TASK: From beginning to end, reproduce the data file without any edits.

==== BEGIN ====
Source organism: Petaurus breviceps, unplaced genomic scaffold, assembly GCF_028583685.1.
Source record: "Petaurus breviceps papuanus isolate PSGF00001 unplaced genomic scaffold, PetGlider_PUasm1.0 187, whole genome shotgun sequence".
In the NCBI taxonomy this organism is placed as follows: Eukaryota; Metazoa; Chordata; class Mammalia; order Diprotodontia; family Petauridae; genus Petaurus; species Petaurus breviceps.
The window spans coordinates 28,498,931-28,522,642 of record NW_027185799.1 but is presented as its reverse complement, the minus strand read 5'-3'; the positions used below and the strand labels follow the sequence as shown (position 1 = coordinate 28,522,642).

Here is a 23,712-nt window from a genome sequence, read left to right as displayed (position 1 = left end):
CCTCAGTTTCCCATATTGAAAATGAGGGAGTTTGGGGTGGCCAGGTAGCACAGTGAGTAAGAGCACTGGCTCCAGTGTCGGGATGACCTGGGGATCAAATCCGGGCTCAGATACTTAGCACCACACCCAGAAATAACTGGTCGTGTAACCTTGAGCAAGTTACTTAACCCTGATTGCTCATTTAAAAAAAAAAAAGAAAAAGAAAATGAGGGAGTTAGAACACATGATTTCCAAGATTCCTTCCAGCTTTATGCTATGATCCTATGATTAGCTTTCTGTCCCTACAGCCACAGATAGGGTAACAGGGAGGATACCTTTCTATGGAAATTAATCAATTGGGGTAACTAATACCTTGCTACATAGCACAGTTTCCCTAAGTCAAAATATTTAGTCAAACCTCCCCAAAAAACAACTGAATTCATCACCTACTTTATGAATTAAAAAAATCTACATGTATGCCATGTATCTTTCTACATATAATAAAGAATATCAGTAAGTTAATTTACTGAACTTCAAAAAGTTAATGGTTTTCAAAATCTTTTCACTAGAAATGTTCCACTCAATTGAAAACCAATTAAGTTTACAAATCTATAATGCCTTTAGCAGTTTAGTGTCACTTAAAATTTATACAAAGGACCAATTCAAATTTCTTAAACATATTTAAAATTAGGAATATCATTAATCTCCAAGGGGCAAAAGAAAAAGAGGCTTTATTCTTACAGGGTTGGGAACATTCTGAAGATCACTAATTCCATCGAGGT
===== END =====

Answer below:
Source organism: Petaurus breviceps, unplaced genomic scaffold, assembly GCF_028583685.1.
Source record: "Petaurus breviceps papuanus isolate PSGF00001 unplaced genomic scaffold, PetGlider_PUasm1.0 187, whole genome shotgun sequence".
In the NCBI taxonomy this organism is placed as follows: Eukaryota; Metazoa; Chordata; class Mammalia; order Diprotodontia; family Petauridae; genus Petaurus; species Petaurus breviceps.
The window spans coordinates 28,498,931-28,522,642 of record NW_027185799.1 but is presented as its reverse complement, the minus strand read 5'-3'; the positions used below and the strand labels follow the sequence as shown (position 1 = coordinate 28,522,642).

Here is a 23,712-nt window from a genome sequence, read left to right as displayed (position 1 = left end):
CCTCAGTTTCCCATATTGAAAATGAGGGAGTTTGGGGTGGCCAGGTAGCACAGTGAGTAAGAGCACTGGCTCCAGTGTCGGGATGACCTGGGGATCAAATCCGGGCTCAGATACTTAGCACCACACCCAGAAATAACTGGTCGTGTAACCTTGAGCAAGTTACTTAACCCTGATTGCTCATTTAAAAAAAAAAAAGAAAAAGAAAATGAGGGAGTTAGAACACATGATTTCCAAGATTCCTTCCAGCTTTATGCTATGATCCTATGATTAGCTTTCTGTCCCTACAGCCACAGATAGGGTAACAGGGAGGATACCTTTCTATGGAAATTAATCAATTGGGGTAACTAATACCTTGCTACATAGCACAGTTTCCCTAAGTCAAAATATTTAGTCAAACCTCCCCAAAAAACAACTGAATTCATCACCTACTTTATGAATTAAAAAAATCTACATGTATGCCATGTATCTTTCTACATATAATAAAGAATATCAGTAAGTTAATTTACTGAACTTCAAAAAGTTAATGGTTTTCAAAATCTTTTCACTAGAAATGTTCCACTCAATTGAAAACCAATTAAGTTTACAAATCTATAATGCCTTTAGCAGTTTAGTGTCACTTAAAATTTATACAAAGGACCAATTCAAATTTCTTAAACATATTTAAAATTAGGAATATCATTAATCTCCAAGGGGCAAAAGAAAAAGAGGCTTTATTCTTACAGGGTTGGGAACATTCTGAAGATCACTAATTCCATCGAGGT